GRAND RAPIDS, Mich. (WOOD) — One of the three proposals voters will cast ballots on next week would change the way legislative district lines are drawn in Michigan.
Proposal 2, which had to overcome several legal challenges to make it to the ballot, would create a bipartisan commission to set district boundaries for the Michigan Senate, Michigan House of Representatives and U.S. Congress.
“Gerrymandering is technically legal to do right now, but this will actually make that illegal,” explained Katie Fahey with Voters Not Politicians, the group that got the issue on the ballot.
Her group argues that when the controlling political party gets to redrawn lines to its favor — which is how the process works now — voters lose their voices and representatives aren’t as responsive.
“The status quo is that politicians, lobbyists and special interests go behind closed doors, draw up these maps to guarantee election results based on political parties,” Fahey said, “but Proposal 2 will actually bring that entire process out into the open.”
Opponents argue that the proposed method wouldn’t create new problems.
“The reality is this is a costly proposal, It is unaccountable, it’s complex and it is unfair,” said Tony Daunt with opponent group Protect My Vote.
He said it’s unfair in part because hundreds of thousands of people in Michigan would be excluded from the process because they are or have been involved in some way in the political process. He also pointed out that the plan establishes minimums for the commission salaries and expenses, but no maximums.
Proposal 2 aims to create an independent commission. That may sound appealing, but there is the question of whether it’s possible to find truly independent people. Additionally, it could be difficult to identify who’s a Republican, Democrat or Independent because Michigan doesn’t register voters by party.
Fahey has a solution for that.
“They’ll all have to actually sign an oath just like you would if you were attending in court. If people lie, it will be an act of perjury,” she said.
Daunt said he is skeptical of politicians and government and doesn’t defend all of processes involved in the current redistricting system, but he doesn’t see Proposal 2 as an acceptable replacement.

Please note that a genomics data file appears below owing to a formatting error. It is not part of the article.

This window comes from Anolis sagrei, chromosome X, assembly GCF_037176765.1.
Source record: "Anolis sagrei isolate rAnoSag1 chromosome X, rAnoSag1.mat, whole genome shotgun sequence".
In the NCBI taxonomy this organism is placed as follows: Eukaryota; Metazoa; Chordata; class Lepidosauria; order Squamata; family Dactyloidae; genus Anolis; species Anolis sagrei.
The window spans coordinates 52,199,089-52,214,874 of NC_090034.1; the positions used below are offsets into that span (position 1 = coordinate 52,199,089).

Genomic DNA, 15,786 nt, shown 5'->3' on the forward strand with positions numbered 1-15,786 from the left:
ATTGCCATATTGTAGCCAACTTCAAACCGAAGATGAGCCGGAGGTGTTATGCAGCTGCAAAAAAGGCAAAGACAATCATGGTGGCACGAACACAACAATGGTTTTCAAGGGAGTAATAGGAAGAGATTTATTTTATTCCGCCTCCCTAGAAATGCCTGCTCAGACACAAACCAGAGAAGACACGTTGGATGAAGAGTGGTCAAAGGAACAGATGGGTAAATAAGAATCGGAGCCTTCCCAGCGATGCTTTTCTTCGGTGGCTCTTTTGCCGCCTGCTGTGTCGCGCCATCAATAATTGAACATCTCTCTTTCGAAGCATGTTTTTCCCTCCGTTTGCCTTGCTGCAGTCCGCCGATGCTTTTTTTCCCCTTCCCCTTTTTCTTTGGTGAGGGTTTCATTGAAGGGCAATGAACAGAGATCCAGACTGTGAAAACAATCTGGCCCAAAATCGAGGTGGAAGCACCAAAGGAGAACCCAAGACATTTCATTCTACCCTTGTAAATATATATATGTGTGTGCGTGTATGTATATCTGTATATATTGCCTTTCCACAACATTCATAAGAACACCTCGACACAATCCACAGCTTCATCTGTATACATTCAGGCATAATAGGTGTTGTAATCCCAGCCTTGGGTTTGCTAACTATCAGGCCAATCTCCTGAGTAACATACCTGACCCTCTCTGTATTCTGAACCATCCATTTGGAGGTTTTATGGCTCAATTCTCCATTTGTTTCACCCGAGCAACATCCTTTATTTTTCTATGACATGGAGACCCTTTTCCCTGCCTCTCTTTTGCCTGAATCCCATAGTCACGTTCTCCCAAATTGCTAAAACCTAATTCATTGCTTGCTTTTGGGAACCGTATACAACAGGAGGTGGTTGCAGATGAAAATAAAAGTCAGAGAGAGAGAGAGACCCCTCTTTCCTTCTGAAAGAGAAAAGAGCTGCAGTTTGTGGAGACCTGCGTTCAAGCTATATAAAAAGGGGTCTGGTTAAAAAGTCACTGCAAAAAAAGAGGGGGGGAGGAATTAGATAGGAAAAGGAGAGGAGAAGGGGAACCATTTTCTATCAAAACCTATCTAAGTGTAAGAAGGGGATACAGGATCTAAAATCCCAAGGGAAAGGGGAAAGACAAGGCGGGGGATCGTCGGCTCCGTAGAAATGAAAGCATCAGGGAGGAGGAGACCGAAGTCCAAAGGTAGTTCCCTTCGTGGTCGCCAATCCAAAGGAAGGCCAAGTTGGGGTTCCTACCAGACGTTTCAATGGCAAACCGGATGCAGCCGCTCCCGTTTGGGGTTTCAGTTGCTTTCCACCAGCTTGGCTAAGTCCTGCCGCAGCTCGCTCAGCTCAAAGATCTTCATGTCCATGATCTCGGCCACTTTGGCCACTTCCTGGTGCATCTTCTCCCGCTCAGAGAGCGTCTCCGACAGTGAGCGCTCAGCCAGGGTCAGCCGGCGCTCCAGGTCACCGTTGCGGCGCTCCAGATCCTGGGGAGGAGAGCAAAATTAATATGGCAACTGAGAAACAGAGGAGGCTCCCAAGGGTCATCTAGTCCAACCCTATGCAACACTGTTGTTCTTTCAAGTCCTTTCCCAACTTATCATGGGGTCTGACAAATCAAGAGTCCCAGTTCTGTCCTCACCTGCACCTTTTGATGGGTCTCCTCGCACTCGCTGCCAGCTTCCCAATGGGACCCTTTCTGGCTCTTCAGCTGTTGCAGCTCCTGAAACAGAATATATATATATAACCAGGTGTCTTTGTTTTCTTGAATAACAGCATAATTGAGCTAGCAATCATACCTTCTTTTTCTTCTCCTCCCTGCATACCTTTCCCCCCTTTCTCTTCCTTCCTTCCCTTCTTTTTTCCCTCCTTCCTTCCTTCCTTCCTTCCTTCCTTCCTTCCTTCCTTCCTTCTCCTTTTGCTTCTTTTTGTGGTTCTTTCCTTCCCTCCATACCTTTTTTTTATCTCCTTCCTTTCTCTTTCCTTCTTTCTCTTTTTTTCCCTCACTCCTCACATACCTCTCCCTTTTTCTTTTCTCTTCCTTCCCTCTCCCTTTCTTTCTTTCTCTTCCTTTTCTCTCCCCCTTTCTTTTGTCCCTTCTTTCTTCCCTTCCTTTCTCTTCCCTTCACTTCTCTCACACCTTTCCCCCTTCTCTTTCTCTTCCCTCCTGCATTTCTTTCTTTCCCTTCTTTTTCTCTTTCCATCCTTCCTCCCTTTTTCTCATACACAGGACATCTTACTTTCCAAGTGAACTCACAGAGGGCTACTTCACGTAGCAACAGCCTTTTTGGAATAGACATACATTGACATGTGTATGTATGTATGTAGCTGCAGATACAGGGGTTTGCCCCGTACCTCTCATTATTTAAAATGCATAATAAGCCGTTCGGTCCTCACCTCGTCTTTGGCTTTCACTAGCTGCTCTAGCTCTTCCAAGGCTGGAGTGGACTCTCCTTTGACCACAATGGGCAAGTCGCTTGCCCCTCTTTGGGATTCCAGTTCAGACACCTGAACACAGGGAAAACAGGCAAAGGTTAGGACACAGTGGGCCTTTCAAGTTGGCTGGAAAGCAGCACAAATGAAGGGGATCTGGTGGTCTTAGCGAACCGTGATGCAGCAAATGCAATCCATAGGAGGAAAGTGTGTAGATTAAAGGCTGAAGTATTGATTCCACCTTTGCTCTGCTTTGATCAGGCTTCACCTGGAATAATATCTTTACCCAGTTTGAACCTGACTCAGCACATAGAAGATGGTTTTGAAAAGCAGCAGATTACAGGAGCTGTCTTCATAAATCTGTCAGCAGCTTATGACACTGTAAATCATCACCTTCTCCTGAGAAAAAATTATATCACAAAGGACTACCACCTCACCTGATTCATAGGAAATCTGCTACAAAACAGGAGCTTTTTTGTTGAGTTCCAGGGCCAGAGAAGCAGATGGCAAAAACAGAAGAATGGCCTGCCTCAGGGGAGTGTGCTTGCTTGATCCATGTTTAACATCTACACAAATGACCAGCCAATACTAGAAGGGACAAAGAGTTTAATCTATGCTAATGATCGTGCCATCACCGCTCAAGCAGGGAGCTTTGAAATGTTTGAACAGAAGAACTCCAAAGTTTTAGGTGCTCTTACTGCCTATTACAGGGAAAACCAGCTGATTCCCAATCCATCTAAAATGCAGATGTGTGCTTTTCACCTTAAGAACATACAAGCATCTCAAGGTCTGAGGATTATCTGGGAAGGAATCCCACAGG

“What we have right now is Proposal 2, that’s what’s in front of us and on November 6th, we need to vote yes or vote no. Based on the cost, the blank check nature, the complexity, the 3,200 words going into the constitution, it’s clear that Proposal 2 is not the way to do this,” he said.
But Fehay argues that if implemented, the new plan would result in transparency and public input.
“Providing the voters a safeguard to have trust in the system again,” she said.
Here is the full ballot language for Proposal 2:
A proposed constitutional amendment to establish a commission of citizens with exclusive authority to adopt district boundaries for the Michigan Senate, Michigan House of Representatives and U.S. Congress, every 10 years.
This proposed constitutional amendment would:
- Create a commission of 13 registered voters randomly selected by the Secretary of State:
- 4 each who self-identify as affiliated with the 2 major political parties; and
- 5 who self-identify as unaffiliated with major political parties
- Prohibit partisan officeholders and candidates, their employees, certain relatives, and lobbyists from serving as commissioners
- Establish new redistricting criteria including geographically compact and contiguous districts of equal population, reflecting Michigan’s diverse population and communities of interest. Districts shall not provide disproportionate advantage to political parties or candidates.
- Require an appropriation of funds for commission operations and commissioner compensation.
Should this proposal be adopted?
>>Online: Michigan Voter Information Center